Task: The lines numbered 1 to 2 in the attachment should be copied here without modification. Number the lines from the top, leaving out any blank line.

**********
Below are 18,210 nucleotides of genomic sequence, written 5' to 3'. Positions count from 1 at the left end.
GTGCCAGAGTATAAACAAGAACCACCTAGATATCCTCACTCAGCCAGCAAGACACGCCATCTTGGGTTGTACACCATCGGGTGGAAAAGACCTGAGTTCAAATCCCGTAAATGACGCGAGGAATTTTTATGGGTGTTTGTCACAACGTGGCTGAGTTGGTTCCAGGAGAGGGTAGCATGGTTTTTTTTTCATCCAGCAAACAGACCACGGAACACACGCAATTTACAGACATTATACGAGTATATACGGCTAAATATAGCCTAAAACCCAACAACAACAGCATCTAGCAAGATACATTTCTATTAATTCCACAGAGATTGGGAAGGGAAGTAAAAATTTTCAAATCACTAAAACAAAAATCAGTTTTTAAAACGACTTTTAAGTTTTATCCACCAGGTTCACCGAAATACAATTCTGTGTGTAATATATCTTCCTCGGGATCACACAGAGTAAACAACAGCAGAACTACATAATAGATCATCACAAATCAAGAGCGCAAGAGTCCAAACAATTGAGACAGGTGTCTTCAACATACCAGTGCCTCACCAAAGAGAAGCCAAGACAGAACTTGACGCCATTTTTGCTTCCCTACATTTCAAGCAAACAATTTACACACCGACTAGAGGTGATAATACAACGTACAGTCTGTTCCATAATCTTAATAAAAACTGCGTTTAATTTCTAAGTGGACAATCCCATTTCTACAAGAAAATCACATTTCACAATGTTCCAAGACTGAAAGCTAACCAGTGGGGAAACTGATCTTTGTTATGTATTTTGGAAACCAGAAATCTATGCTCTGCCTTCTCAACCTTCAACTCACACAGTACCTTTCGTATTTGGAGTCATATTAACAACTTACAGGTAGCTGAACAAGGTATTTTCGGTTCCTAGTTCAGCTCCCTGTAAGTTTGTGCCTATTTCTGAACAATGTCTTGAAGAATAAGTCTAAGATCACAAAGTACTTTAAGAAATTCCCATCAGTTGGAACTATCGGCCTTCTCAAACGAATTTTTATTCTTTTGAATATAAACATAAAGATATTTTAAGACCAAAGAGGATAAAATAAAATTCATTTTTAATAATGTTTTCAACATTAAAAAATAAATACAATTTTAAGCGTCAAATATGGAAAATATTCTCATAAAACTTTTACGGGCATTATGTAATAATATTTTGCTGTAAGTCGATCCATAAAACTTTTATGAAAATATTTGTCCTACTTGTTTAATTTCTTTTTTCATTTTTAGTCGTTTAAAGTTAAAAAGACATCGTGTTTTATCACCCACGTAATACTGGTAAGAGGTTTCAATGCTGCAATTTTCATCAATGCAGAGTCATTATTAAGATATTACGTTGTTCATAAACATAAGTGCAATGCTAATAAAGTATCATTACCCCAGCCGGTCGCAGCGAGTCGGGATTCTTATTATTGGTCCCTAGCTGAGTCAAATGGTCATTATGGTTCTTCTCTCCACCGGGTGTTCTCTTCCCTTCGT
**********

Below are 18,210 nucleotides of genomic sequence, written 5' to 3'. Positions count from 1 at the left end.
GTGCCAGAGTATAAACAAGAACCACCTAGATATCCTCACTCAGCCAGCAAGACACGCCATCTTGGGTTGTACACCATCGGGTGGAAAAGACCTGAGTTCAAATCCCGTAAATGACGCGAGGAATTTTTATGGGTGTTTGTCACAACGTGGCTGAGTTGGTTCCAGGAGAGGGTAGCATGGTTTTTTTTTCATCCAGCAAACAGACCACGGAACACACGCAATTTACAGACATTATACGAGTATATACGGCTAAATATAGCCTAAAACCCAACAACAACAGCATCTAGCAAGATACATTTCTATTAATTCCACAGAGATTGGGAAGGGAAGTAAAAATTTTCAAATCACTAAAACAAAAATCAGTTTTTAAAACGACTTTTAAGTTTTATCCACCAGGTTCACCGAAATACAATTCTGTGTGTAATATATCTTCCTCGGGATCACACAGAGTAAACAACAGCAGAACTACATAATAGATCATCACAAATCAAGAGCGCAAGAGTCCAAACAATTGAGACAGGTGTCTTCAACATACCAGTGCCTCACCAAAGAGAAGCCAAGACAGAACTTGACGCCATTTTTGCTTCCCTACATTTCAAGCAAACAATTTACACACCGACTAGAGGTGATAATACAACGTACAGTCTGTTCCATAATCTTAATAAAAACTGCGTTTAATTTCTAAGTGGACAATCCCATTTCTACAAGAAAATCACATTTCACAATGTTCCAAGACTGAAAGCTAACCAGTGGGGAAACTGATCTTTGTTATGTATTTTGGAAACCAGAAATCTATGCTCTGCCTTCTCAACCTTCAACTCACACAGTACCTTTCGTATTTGGAGTCATATTAACAACTTACAGGTAGCTGAACAAGGTATTTTCGGTTCCTAGTTCAGCTCCCTGTAAGTTTGTGCCTATTTCTGAACAATGTCTTGAAGAATAAGTCTAAGATCACAAAGTACTTTAAGAAATTCCCATCAGTTGGAACTATCGGCCTTCTCAAACGAATTTTTATTCTTTTGAATATAAACATAAAGATATTTTAAGACCAAAGAGGATAAAATAAAATTCATTTTTAATAATGTTTTCAACATTAAAAAATAAATACAATTTTAAGCGTCAAATATGGAAAATATTCTCATAAAACTTTTACGGGCATTATGTAATAATATTTTGCTGTAAGTCGATCCATAAAACTTTTATGAAAATATTTGTCCTACTTGTTTAATTTCTTTTTTCATTTTTAGTCGTTTAAAGTTAAAAAGACATCGTGTTTTATCACCCACGTAATACTGGTAAGAGGTTTCAATGCTGCAATTTTCATCAATGCAGAGTCATTATTAAGATATTACGTTGTTCATAAACATAAGTGCAATGCTAATAAAGTATCATTACCCCAGCCGGTCGCAGCGAGTCGGGATTCTTATTATTGGTCCCTAGCTGAGTCAAATGGTCATTATGGTTCTTCTCTCCACCGGGTGTTCTCTTCCCTTCGT